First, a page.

Sibelius: Symphony No. 1; Symphony No. 3

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3.0 out of 5 star rating 3.0

WORKS: Symphony No. 1; Symphony No. 3
PERFORMER: Iceland SO/Petri Sakari
CATALOGUE NO: 8.554102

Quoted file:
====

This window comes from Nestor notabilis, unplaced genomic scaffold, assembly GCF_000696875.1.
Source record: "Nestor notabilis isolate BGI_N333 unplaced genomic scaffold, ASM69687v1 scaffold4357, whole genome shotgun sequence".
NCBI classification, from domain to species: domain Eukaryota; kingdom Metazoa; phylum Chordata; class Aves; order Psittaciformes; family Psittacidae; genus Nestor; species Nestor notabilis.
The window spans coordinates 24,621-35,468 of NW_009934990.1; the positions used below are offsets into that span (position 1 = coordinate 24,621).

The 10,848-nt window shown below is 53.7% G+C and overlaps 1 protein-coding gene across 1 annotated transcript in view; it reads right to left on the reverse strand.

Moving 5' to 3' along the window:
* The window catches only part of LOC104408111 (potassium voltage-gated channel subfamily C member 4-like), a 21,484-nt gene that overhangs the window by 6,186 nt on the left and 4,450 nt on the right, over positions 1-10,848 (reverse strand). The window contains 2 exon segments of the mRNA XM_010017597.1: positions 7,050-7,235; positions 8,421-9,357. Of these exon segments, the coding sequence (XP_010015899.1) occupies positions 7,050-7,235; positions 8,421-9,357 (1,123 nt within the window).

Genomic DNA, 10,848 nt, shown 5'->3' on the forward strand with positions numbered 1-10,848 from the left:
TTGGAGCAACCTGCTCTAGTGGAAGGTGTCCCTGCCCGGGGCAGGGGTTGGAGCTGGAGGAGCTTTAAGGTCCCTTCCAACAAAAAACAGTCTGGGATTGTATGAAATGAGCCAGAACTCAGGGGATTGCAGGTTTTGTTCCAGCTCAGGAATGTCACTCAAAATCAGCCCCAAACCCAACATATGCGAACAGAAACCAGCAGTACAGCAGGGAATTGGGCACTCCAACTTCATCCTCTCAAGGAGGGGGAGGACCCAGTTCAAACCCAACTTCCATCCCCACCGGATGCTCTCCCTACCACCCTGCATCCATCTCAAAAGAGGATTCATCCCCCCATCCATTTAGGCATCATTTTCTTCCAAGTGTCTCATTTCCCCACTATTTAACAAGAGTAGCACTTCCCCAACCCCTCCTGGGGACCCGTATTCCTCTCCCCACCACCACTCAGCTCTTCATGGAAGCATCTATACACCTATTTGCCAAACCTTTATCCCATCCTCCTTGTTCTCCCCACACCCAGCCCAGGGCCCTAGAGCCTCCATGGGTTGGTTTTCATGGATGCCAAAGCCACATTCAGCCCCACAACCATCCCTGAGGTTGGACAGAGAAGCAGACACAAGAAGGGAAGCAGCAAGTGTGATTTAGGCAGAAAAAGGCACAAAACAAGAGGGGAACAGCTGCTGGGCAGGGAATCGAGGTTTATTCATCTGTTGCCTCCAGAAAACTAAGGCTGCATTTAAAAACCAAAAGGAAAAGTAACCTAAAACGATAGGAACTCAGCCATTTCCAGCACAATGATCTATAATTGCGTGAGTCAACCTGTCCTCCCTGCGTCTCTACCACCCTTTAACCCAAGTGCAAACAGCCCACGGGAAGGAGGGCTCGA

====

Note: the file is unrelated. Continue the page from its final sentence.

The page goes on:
The beginning of the First Symphony tells us straight away what we’re in for: the clarinet solo is plangent and makes no concessions to sensuality. Sibelius isn’t a sensuous composer, even in this Tchaikovsky-influenced work, so that’s good, but when the strings enter, there needs to be more body, not to create a lush bed of sound, but to give the music muscle. Sakari is obviously more at home with the more conventionally Romantic moments in the music, and indulges them by pulling the tempi around. The danger is that trying to be too ‘expressive’ can distort tempo relationships and rob the music of structural coherence. Osmo Vänskä, in his recordings with the Lahti Symphony Orchestra, showed that if you believe in Sibelius’s precise directions, the music works on its own terms. What is good to hear on this Naxos CD is an orchestral sound that isn’t wrung dry of any individual character: the woodwind tuning may not be perfect, and the brass may become coarse at climaxes, but better that than an anonymous smoothness. There are places where more bite would be welcome: the scherzo of the First Symphony must be as sharp as a knife to make its effect, and here it’s a bit soggy. On the other hand, the tight playing in the first movement of the Third Symphony shows what the performers can do, even if ensemble slips later on. Recordings are good, if a little over-resonant, but the benchmark must be Vänskä: accurate, committed and superbly recorded. To get both symphonies means buying two discs at full price, but it’s worth it, and you’ll end up with the Second and Fourth Symphonies as well. Martin Cotton